We’ve been moved and horrified by the important photographs taken within concentration camps, but there’s something exceptionally eerie about listening to a survivor tell his story while standing in a grassy field from which a camp once rose. While the photographs taken within the camps tell a crucial part of the story, they also distance us from it. Srebnik’s voice and the image of him standing in this place open us up to the horror that is not in the past but living within him.
What Lanzmann showed us in “Shoah” is that trauma is not contained solely in the moment that defines it, the moment in the past. It breaks its container, remaining with the survivor indefinitely.
And then there’s the Jewish barber Abraham Bomba, who remembers cutting hair in the women’s crematorium in Auschwitz. But what makes the story especially horrific is that he tells it to Lanzmann, who appears on camera as the interviewer, while he cuts hair in his Tel Aviv barbershop. The implicit juxtaposition of past and present here is a spark of Lanzmann’s brilliance, for it demonstrates the collapsing of time that characterizes every story of trauma.
But there’s one man in particular, a survivor, who has haunted me since I first watched the film years ago. This man smiles widely as Lanzmann asks terrifying questions about his experience, and though he tries to answer, his language begins to disintegrate. Lanzmann knows this is where the story is. His camera stays locked on the man’s face, zooming in, even and especially when he fails to speak, and we bear witness to the power of what cannot be said.
We see that the past is not past at all. While traditional cinematographic impulses would be to cut away from the survivor’s face in this moment — when narrative seems to collapse — Lanzmann’s decision not to cut away from the awkwardness and silence of the moment is also a reminder of our own responsibility to read ethically, to take account of the points at which language ceases to be the most compelling communication.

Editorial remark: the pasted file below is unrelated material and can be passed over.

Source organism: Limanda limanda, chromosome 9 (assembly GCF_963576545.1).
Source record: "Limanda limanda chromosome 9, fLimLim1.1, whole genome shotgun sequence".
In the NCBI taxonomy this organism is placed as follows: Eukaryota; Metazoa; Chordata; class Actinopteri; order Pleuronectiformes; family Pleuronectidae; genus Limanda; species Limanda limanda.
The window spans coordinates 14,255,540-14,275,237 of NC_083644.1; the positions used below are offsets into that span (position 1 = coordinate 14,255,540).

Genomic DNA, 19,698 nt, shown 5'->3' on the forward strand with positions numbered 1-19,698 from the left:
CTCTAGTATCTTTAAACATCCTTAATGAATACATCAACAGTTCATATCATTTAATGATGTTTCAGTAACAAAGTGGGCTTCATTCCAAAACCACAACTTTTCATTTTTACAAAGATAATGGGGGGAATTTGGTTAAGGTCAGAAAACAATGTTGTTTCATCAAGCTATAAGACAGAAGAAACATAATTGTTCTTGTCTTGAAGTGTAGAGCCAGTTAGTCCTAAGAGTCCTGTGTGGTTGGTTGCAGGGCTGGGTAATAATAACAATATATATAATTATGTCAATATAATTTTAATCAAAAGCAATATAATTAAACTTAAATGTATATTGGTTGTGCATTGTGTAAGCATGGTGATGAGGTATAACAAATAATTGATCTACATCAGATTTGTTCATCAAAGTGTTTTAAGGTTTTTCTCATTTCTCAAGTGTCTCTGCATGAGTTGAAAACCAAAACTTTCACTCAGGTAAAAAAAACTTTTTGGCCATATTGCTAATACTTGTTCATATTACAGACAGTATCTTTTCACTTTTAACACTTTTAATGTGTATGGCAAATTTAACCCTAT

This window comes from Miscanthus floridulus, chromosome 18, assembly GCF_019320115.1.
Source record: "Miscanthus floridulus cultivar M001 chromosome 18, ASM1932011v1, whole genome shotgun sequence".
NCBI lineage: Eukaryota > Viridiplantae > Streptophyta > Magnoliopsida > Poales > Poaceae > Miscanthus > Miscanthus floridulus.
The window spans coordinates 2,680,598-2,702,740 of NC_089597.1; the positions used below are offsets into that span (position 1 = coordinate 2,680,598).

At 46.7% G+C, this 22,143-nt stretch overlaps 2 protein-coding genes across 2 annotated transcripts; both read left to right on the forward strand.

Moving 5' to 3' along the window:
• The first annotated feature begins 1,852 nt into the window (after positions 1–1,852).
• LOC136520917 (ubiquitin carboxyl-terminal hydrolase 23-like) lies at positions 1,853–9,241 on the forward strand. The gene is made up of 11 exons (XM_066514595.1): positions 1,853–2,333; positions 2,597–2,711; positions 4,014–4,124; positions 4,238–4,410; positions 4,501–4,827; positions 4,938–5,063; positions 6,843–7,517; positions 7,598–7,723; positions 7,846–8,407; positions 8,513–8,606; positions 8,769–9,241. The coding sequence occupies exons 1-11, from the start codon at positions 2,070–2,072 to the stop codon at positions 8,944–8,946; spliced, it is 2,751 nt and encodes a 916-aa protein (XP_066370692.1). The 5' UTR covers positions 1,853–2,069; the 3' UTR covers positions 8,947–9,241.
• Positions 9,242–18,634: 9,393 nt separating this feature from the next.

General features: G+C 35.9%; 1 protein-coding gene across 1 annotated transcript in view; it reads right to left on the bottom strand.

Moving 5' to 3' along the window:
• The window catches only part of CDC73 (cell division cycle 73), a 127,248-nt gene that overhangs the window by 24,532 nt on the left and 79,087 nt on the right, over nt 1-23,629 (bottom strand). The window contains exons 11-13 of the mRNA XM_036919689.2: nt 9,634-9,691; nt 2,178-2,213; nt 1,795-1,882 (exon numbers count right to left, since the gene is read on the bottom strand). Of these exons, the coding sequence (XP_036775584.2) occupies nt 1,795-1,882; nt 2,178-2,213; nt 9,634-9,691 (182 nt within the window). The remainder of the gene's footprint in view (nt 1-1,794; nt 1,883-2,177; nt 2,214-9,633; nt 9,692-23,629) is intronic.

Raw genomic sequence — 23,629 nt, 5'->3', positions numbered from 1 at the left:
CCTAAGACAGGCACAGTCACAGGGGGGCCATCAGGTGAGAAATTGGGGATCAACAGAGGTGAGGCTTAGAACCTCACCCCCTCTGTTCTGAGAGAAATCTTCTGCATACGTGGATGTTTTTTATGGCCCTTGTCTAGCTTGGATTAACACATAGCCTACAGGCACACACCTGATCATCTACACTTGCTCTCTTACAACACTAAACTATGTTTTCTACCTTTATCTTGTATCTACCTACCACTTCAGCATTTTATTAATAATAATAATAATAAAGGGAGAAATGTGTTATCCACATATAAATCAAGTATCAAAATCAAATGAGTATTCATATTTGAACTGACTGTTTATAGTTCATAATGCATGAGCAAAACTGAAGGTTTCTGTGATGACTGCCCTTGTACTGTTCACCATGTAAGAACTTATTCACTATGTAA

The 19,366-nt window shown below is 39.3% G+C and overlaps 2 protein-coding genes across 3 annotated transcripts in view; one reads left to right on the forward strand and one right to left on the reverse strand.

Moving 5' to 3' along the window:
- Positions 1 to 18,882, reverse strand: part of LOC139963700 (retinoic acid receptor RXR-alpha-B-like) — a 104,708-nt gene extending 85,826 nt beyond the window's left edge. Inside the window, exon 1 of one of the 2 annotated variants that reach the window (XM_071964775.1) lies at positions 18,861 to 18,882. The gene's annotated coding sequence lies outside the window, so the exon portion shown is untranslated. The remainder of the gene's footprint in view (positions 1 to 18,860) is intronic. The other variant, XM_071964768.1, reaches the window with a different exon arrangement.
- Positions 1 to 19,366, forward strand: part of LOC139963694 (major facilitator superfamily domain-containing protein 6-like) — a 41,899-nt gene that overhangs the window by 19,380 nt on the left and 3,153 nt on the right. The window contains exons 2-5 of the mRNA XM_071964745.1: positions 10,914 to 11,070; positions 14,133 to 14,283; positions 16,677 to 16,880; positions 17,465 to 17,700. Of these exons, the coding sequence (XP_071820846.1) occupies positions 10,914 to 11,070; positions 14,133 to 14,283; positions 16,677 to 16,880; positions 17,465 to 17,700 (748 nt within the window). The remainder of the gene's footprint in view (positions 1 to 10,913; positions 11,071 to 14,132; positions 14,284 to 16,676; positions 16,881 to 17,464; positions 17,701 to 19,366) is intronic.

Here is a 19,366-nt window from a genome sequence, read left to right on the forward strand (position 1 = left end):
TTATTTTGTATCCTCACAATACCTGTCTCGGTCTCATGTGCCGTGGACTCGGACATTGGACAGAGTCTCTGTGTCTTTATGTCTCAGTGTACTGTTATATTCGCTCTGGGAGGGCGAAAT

Learning to read the silences contained in every story of trauma is critical if we are to bear witness to suffering. Lanzmann’s “Shoah” stands alone in its understanding of the phenomenon of words ceasing to act as they should, of ceasing to bear the burden of communication we have imposed on them. The traumatic silences identifiable within the testimony of a Holocaust survivor are the disruptions of narrative that contain the story that we are after.
What Lanzmann showed us is that trauma is not contained solely in the moment that defines it, the moment in the past. It breaks its container, remaining with the survivor indefinitely, pushing holes in every moment that follows. It becomes the more within the less.
Lanzmann’s way of storytelling was unconventional and brash, but the result is a film that is not only a work of art, but one of the most important historical records of the Holocaust. He brings us as close to the story of the Holocaust as we can possibly be without crossing the boundary between knowing and not knowing. We cannot presume to know, he subtly reminds us, but neither are we free to forget.
The story of the Holocaust is ultimately a story about absence. Lanzmann made that absence visible and rendered it almost tangible, if always just beyond our reach.
Monica Osborne is a scholar of Jewish literature and culture. She is the author of “The Midrashic Impulse and the Contemporary Literary Response to Trauma.”